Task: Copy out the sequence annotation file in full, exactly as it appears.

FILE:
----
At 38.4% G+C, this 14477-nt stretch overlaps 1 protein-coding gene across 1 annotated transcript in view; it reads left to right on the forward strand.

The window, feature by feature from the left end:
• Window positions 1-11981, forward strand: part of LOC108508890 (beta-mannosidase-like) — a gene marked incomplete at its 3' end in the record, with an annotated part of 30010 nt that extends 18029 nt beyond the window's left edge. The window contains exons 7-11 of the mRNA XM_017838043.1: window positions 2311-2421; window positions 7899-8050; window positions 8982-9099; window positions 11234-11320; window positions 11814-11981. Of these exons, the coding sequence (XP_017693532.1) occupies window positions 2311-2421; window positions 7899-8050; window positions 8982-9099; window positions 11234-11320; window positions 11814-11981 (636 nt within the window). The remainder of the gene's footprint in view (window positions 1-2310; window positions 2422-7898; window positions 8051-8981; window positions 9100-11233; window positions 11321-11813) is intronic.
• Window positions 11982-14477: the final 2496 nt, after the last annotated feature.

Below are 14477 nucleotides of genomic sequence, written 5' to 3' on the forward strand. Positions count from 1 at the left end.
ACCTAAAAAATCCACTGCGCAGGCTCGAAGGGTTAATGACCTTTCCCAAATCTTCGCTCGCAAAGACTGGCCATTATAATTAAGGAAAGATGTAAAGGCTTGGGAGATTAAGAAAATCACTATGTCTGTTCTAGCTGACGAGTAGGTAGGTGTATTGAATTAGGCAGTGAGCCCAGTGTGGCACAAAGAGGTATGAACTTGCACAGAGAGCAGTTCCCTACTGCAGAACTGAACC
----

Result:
At 38.4% G+C, this 14477-nt stretch overlaps 1 protein-coding gene across 1 annotated transcript in view; it reads left to right on the forward strand.

The window, feature by feature from the left end:
• Window positions 1-11981, forward strand: part of LOC108508890 (beta-mannosidase-like) — a gene marked incomplete at its 3' end in the record, with an annotated part of 30010 nt that extends 18029 nt beyond the window's left edge. The window contains exons 7-11 of the mRNA XM_017838043.1: window positions 2311-2421; window positions 7899-8050; window positions 8982-9099; window positions 11234-11320; window positions 11814-11981. Of these exons, the coding sequence (XP_017693532.1) occupies window positions 2311-2421; window positions 7899-8050; window positions 8982-9099; window positions 11234-11320; window positions 11814-11981 (636 nt within the window). The remainder of the gene's footprint in view (window positions 1-2310; window positions 2422-7898; window positions 8051-8981; window positions 9100-11233; window positions 11321-11813) is intronic.
• Window positions 11982-14477: the final 2496 nt, after the last annotated feature.

Below are 14477 nucleotides of genomic sequence, written 5' to 3' on the forward strand. Positions count from 1 at the left end.
ACCTAAAAAATCCACTGCGCAGGCTCGAAGGGTTAATGACCTTTCCCAAATCTTCGCTCGCAAAGACTGGCCATTATAATTAAGGAAAGATGTAAAGGCTTGGGAGATTAAGAAAATCACTATGTCTGTTCTAGCTGACGAGTAGGTAGGTGTATTGAATTAGGCAGTGAGCCCAGTGTGGCACAAAGAGGTATGAACTTGCACAGAGAGCAGTTCCCTACTGCAGAACTGAACC